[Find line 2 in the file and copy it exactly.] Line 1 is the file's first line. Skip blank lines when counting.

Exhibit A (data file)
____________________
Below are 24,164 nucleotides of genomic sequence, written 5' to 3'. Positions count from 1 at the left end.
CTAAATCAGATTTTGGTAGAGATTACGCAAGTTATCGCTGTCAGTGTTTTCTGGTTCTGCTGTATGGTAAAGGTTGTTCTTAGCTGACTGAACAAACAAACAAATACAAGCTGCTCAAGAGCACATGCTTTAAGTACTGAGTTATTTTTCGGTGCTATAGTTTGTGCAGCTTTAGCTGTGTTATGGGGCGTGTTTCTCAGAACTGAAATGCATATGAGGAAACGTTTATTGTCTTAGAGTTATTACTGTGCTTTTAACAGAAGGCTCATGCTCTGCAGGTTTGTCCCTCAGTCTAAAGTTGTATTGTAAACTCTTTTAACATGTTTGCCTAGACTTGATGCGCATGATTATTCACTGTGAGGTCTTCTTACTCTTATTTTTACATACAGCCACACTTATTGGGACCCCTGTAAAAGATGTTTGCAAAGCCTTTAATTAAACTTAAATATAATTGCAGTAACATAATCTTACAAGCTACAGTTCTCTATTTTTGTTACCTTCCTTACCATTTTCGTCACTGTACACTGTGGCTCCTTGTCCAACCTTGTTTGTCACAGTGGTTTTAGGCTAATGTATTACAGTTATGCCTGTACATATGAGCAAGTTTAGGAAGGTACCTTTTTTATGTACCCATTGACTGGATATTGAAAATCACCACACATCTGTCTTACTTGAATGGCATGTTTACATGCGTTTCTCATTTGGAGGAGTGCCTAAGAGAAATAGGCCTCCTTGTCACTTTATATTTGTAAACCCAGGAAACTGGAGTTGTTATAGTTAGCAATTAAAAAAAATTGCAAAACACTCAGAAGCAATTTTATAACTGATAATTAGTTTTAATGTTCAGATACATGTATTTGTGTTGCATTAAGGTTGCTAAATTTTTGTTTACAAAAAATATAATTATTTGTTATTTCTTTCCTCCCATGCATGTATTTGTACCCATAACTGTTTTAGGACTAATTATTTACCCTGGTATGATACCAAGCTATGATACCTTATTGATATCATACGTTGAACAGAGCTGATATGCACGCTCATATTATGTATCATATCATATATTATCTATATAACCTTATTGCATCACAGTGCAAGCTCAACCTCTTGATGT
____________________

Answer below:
CTAAATCAGATTTTGGTAGAGATTACGCAAGTTATCGCTGTCAGTGTTTTCTGGTTCTGCTGTATGGTAAAGGTTGTTCTTAGCTGACTGAACAAACAAACAAATACAAGCTGCTCAAGAGCACATGCTTTAAGTACTGAGTTATTTTTCGGTGCTATAGTTTGTGCAGCTTTAGCTGTGTTATGGGGCGTGTTTCTCAGAACTGAAATGCATATGAGGAAACGTTTATTGTCTTAGAGTTATTACTGTGCTTTTAACAGAAGGCTCATGCTCTGCAGGTTTGTCCCTCAGTCTAAAGTTGTATTGTAAACTCTTTTAACATGTTTGCCTAGACTTGATGCGCATGATTATTCACTGTGAGGTCTTCTTACTCTTATTTTTACATACAGCCACACTTATTGGGACCCCTGTAAAAGATGTTTGCAAAGCCTTTAATTAAACTTAAATATAATTGCAGTAACATAATCTTACAAGCTACAGTTCTCTATTTTTGTTACCTTCCTTACCATTTTCGTCACTGTACACTGTGGCTCCTTGTCCAACCTTGTTTGTCACAGTGGTTTTAGGCTAATGTATTACAGTTATGCCTGTACATATGAGCAAGTTTAGGAAGGTACCTTTTTTATGTACCCATTGACTGGATATTGAAAATCACCACACATCTGTCTTACTTGAATGGCATGTTTACATGCGTTTCTCATTTGGAGGAGTGCCTAAGAGAAATAGGCCTCCTTGTCACTTTATATTTGTAAACCCAGGAAACTGGAGTTGTTATAGTTAGCAATTAAAAAAAATTGCAAAACACTCAGAAGCAATTTTATAACTGATAATTAGTTTTAATGTTCAGATACATGTATTTGTGTTGCATTAAGGTTGCTAAATTTTTGTTTACAAAAAATATAATTATTTGTTATTTCTTTCCTCCCATGCATGTATTTGTACCCATAACTGTTTTAGGACTAATTATTTACCCTGGTATGATACCAAGCTATGATACCTTATTGATATCATACGTTGAACAGAGCTGATATGCACGCTCATATTATGTATCATATCATATATTATCTATATAACCTTATTGCATCACAGTGCAAGCTCAACCTCTTGATGT